DownUnder GeoSolutions (DUG) has four data centres have been recently upgraded and DUG’s global compute power now exceeds 50 PF (single-precision petaflops).
Petaflop supercomputers generate a lot of heat and need efficient cooling technology. Installations such as these are traditionally air-cooled, which is inefficient, expensive, and environmentally unfriendly. DUG has developed (Patent Publication WA 2017/091862 A1) an advanced, flexible, and modular dielectric-fluid cooling solution which greatly reduces energy usage and costs and increases the life and efficiency of the hardware.
The cooling system fully submerges standard, high-performance computing (HPC) servers into specially-designed tanks that are filled with polyalphaolefin dielectric fluid. The fluid is non-toxic, non-flammable, biodegradable, non-polar, has low viscosity, and most importantly, will not conduct electricity. The unique part of this design is that the heat exchangers are very simple and submerged in the tank with the computer equipment, meaning that no dielectric fluid ever leaves the tank. A water loop runs through the rooms and to each heat exchanger.
Petaflop supercomputers companies need to spend half of their revenue on their compute centers. Energy use can be a significant expense in a conventional data centre. With DUG Cool, the thermal qualities of the fluid mean that condensed water-cooling chillers can be used rather than refrigeration. This saves 25%-30% of total power usage. Removing all server fans, which aren’t needed in a fluid-immersion system, reduces power consumption by a further 20%. That’s a total saving of up to 45%.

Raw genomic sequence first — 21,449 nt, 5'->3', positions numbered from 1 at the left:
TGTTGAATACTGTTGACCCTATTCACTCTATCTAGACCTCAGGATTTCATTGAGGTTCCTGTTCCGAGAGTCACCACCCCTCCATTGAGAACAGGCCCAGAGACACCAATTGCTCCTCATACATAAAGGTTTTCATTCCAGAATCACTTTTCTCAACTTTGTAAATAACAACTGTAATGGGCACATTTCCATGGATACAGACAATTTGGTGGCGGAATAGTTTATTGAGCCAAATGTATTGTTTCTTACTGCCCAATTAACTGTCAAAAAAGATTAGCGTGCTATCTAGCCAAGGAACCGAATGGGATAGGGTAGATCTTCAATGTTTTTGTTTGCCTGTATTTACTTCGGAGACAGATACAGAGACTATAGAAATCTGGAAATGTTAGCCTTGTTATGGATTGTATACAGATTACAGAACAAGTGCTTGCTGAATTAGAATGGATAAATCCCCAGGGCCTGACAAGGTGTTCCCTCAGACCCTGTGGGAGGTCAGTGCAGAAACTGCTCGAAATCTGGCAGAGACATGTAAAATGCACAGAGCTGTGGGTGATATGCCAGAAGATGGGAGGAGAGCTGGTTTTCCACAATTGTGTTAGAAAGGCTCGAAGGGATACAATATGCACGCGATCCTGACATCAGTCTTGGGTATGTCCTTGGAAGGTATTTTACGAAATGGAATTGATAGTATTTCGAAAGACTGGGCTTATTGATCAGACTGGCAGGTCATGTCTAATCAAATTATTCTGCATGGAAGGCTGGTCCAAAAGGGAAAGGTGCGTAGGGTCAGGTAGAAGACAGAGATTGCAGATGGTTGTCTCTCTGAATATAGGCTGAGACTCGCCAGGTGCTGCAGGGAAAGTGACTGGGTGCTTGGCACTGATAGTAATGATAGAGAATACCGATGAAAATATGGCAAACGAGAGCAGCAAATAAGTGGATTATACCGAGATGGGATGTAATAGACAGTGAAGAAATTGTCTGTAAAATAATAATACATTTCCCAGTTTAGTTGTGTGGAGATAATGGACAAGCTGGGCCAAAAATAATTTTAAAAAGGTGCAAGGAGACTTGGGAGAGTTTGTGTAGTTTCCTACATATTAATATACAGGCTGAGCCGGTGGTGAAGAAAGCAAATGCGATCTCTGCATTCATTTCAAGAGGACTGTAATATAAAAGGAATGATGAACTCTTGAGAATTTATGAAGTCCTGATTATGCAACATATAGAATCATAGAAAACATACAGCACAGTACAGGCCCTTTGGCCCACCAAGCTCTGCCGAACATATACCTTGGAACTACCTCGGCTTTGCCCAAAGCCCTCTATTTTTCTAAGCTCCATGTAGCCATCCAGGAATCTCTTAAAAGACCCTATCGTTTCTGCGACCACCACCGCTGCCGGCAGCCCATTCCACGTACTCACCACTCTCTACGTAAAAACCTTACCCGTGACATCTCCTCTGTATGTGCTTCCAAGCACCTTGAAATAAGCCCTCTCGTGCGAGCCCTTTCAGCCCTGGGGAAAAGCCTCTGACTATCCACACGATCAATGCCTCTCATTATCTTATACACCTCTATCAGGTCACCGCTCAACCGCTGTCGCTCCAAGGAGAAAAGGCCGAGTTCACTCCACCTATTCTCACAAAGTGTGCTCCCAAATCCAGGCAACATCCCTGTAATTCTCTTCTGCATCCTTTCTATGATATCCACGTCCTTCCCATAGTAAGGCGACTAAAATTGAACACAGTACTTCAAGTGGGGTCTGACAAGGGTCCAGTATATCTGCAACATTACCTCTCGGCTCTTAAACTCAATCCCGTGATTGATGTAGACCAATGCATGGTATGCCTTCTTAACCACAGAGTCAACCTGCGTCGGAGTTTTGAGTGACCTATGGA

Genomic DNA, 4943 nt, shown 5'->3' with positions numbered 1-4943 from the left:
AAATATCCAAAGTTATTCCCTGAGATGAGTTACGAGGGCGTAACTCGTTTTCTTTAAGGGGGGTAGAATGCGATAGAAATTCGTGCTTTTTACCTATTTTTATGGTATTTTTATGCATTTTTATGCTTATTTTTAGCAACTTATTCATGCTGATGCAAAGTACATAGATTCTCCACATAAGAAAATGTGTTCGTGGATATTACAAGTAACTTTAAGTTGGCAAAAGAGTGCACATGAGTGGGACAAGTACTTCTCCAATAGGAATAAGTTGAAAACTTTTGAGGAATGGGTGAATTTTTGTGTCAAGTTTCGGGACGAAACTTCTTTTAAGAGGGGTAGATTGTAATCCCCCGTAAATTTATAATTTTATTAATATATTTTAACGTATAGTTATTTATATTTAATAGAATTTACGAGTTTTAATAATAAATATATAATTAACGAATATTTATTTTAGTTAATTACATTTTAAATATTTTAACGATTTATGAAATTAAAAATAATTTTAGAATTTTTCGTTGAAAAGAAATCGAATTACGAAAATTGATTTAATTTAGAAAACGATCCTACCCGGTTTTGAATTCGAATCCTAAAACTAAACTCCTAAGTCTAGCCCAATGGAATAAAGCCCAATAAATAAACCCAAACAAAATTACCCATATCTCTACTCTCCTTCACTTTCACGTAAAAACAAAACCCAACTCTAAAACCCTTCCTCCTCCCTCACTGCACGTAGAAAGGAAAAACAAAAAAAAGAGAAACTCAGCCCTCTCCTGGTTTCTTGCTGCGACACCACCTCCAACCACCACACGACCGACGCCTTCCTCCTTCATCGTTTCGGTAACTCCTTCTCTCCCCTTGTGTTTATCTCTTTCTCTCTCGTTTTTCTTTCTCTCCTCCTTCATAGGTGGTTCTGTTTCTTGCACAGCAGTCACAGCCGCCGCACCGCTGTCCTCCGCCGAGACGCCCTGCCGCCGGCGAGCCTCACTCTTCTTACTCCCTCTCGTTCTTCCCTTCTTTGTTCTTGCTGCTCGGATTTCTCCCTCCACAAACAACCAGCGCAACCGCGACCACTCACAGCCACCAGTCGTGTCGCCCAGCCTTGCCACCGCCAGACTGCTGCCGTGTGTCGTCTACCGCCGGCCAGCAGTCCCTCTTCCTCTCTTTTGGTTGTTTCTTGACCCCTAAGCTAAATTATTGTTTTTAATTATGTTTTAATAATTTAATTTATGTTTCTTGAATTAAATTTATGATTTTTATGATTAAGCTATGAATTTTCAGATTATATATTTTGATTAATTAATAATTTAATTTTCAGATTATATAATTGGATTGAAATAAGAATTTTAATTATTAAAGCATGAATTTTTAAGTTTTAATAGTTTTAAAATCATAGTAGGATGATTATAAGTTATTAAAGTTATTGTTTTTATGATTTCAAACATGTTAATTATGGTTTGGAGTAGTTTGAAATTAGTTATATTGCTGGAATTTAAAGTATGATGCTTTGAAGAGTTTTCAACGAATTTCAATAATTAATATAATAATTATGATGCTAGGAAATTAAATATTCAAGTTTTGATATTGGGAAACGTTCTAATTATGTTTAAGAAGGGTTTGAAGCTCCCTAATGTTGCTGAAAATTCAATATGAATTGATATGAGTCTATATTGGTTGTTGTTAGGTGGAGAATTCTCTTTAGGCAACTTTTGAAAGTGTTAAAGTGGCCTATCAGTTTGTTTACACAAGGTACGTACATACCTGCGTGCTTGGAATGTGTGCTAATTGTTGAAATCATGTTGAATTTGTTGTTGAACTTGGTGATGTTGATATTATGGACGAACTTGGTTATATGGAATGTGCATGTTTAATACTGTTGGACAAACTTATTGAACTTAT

The di-electric fluid is over 1000 times more thermally effective versus air cooling. It provides far greater thermal stability and prevents runaway heat events.
The initial DUG McCloud data hall has 15 MW of power, which will house a 250 petaflop (single-precision) machine once fully installed. Power, room, and plans are in hand to expand the facility beyond an exaflop.
The DUG McCloud data hall is one of the greenest computer rooms on earth with a PUE of 1.03 thanks to DUG’s patented cooling solution, DUG Cool.
UG’s HPC achieves an average power density across the effective Data Hall space in excess of 8,500 Watts/sq m (910 W/sq ft) making it seven times more dense than conventional high-density data center space.
SOURCES- DUG Technology
Written By Brian Wang, Nextbigfuture.com
Brian Wang is a Futurist Thought Leader and a popular Science blogger with 1 million readers per month. His blog Nextbigfuture.com is ranked #1 Science News Blog. It covers many disruptive technology and trends including Space, Robotics, Artificial Intelligence, Medicine, Anti-aging Biotechnology, and Nanotechnology.
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1 thought on “Dielectric Supercooled Supercomputers at 50 Petaflops and Soon 250 Petaflops”
The need to dump heat makes Toronto a good place for a supercomputer center, though anyplace beside a deep lake in a region that gets real winter would also do.
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